What Your Older Model Car is Telling You

We’ve hit a new milestone in this country!  The Wall Street Journal just announced it…

This isn’t exactly news to me. I primarily drive a 2014 Ford Expedition (but I also have a 1979 Ford F250 pick up).

But the article went on to talk about pretty much what you’d expect: that the car market is pretty much in a state of inflationary chaos…

New car buyers are faced with skyrocketing prices thanks to the production disruptions not to mention the semiconductor shortage — both caused by the global lockdowns. The Journal article mentioned a pretty startling fact:

“New-vehicle prices also continue to rise with auto executives saying the inventory crunch on selling lots could spill into next year. For instance, the average price paid in April 2021 for a new 2021 model-year vehicle was $38,585, according to J.D. Power. In January 2022—nine months later—that same model-year vehicle was selling for an average of $48,765 as a slightly used vehicle.”

That’s a 26% bump! In less than a year!!

And the prices of older used cars — which started depreciating the minute you drove them off the lot new — are actually going up faster than new cars. Of course, sometimes these market dislocations can actually work for you…

Bruce Steinhardt, an 89-year-old Florida resident, said he was surprised to find that the Hyundai Sonata he leased three years ago was worth more than the roughly $15,000 buyout price negotiated as part of his lease. He said he decided to buy out the lease and then sell the car to the website CarGurus for $23,600. The deal netted him about $8,100, helping him recoup nearly all three years of lease payments, he said.

Good for Bruce!

People are holding on to their cars longer because they can’t afford new cars (or even new used cars). This is a trend that’s been going on for the past five years. 

Sure inflation is at the heart of the price rises, but it’s key for investors (and just plain consumers) to understand what’s behind these soaring prices.

This Inflation Isn’t by Chance

Don’t kid yourself about this. I’ve been harping on it forever

This round of inflation is going to be different. 

The truth is, the Fed can’t fix it. And frankly the current administration doesn’t want it to…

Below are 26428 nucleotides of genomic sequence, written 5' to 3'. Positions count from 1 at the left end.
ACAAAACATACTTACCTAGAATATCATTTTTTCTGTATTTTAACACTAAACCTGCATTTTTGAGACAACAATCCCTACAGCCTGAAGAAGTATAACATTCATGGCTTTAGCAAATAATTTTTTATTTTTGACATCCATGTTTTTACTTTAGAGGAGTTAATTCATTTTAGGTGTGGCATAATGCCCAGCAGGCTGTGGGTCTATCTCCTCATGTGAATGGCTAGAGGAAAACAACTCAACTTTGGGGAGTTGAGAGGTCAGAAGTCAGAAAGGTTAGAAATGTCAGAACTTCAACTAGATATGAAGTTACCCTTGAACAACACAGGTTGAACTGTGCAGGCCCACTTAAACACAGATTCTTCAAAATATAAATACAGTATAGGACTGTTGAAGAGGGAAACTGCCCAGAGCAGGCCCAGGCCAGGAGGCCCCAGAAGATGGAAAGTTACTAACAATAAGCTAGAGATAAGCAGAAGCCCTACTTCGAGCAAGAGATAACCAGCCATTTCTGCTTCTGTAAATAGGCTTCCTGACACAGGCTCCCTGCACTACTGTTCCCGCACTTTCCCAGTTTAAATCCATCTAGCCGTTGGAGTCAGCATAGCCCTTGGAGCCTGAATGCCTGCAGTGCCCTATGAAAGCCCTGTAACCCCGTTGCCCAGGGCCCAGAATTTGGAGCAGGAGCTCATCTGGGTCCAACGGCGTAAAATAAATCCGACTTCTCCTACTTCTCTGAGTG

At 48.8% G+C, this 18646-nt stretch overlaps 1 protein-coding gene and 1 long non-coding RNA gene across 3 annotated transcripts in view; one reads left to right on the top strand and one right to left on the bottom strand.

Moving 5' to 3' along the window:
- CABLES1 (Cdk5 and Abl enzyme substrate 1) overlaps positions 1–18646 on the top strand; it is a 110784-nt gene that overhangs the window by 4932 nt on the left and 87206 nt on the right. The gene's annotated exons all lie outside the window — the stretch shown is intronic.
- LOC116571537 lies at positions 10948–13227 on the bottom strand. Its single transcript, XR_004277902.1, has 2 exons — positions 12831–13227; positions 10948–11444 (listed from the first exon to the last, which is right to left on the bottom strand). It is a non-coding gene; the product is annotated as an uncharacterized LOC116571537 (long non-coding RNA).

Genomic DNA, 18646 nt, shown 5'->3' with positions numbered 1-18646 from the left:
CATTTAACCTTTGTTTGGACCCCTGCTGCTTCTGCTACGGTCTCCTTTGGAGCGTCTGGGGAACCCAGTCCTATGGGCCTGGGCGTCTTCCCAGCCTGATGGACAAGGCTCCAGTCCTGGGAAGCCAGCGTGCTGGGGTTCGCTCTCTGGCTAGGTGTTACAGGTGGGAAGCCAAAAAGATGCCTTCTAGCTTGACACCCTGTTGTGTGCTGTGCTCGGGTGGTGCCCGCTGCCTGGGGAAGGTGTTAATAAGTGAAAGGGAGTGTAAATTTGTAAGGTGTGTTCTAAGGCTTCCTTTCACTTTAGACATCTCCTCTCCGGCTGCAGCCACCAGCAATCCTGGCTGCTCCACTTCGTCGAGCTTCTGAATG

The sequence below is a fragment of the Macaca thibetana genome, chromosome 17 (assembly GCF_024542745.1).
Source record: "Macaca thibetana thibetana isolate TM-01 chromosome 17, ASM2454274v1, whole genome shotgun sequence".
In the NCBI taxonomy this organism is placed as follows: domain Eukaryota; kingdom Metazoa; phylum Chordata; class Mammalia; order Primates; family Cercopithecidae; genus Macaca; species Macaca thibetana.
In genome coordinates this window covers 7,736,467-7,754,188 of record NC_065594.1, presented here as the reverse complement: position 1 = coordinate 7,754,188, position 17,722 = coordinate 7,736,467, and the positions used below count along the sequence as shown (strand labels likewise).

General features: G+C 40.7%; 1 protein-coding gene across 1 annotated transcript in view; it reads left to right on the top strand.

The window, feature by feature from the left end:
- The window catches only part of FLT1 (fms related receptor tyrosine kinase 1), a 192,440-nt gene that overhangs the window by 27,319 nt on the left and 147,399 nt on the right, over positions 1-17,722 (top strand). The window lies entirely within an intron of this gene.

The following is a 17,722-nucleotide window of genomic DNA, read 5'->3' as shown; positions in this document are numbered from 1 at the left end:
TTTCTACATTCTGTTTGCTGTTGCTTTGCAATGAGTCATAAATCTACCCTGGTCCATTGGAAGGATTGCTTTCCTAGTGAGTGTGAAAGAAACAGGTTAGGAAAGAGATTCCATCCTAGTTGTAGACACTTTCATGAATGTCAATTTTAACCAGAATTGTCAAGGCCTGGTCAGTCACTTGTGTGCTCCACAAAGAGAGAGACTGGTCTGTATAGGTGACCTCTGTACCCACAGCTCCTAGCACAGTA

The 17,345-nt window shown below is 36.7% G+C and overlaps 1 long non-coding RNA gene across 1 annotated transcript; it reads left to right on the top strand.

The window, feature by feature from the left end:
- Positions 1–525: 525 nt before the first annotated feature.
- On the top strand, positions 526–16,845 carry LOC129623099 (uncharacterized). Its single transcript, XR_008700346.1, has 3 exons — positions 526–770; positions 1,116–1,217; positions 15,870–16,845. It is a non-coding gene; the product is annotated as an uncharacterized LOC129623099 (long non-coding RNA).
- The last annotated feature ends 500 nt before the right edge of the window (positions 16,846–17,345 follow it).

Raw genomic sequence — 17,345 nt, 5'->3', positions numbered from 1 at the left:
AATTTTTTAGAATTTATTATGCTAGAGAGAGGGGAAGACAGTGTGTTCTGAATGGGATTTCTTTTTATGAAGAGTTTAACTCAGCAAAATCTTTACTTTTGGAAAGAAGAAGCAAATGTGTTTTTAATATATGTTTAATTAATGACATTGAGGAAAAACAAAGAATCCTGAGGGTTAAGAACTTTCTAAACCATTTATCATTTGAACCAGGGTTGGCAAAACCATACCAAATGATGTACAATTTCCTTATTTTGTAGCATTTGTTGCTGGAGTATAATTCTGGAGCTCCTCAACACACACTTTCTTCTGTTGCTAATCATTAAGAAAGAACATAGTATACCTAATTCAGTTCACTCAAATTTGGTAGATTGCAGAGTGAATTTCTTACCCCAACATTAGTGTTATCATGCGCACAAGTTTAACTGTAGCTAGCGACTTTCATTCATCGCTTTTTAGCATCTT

Because there are a lot of benefits our leaders as a whole accrue from inflation. For one, it helps them manage their debt addiction.

It also can shape consumer behaviors. How?

Part of the massive upswing in prices has been in the energy sector. (One sector they take out of the “core” inflation calculations because they’re “too volatile.”)

Sure it’s volatile, but anything that can add 25-30% every month needs to be addressed:

US Energy Inflation

Source: Tradingeconomics.com

And the other week the President pretty much did (albeit unknowingly)…

“Here’s the situation.  And when it comes to the gas prices, we’re going through an incredible transition that is taking place that, God willing, when it’s over, we’ll be stronger and the world will be stronger and less reliant on fossil fuels when this is over.”

Gas prices so high they’ll make your first EV purchase seem like a bargain? (I warned this was coming back in April…) 

So while the Fed is busy publishing surveys telling you everything is OK… the wizard behind the curtain is pulling whatever levers he can to stomp all over the fossil fuel industry and keep gas prices high (the occasional gaffe, like the one above, notwithstanding).

The reality is that while they’re trying to tell everyone to “remain calm, all is well!” the public is expecting the worst.

US Inflation Expectations (12 Months)

Source: Tradingeconomics.com

Whether all this is by design we really can’t know (unless Biden makes another ultimate gaffe!) But it is the direction that things are going. 

In the meantime, my recommendation, schedule that next oil change…

Make the trend your friend,

Bob Byrne
Editor, Streetlight Daily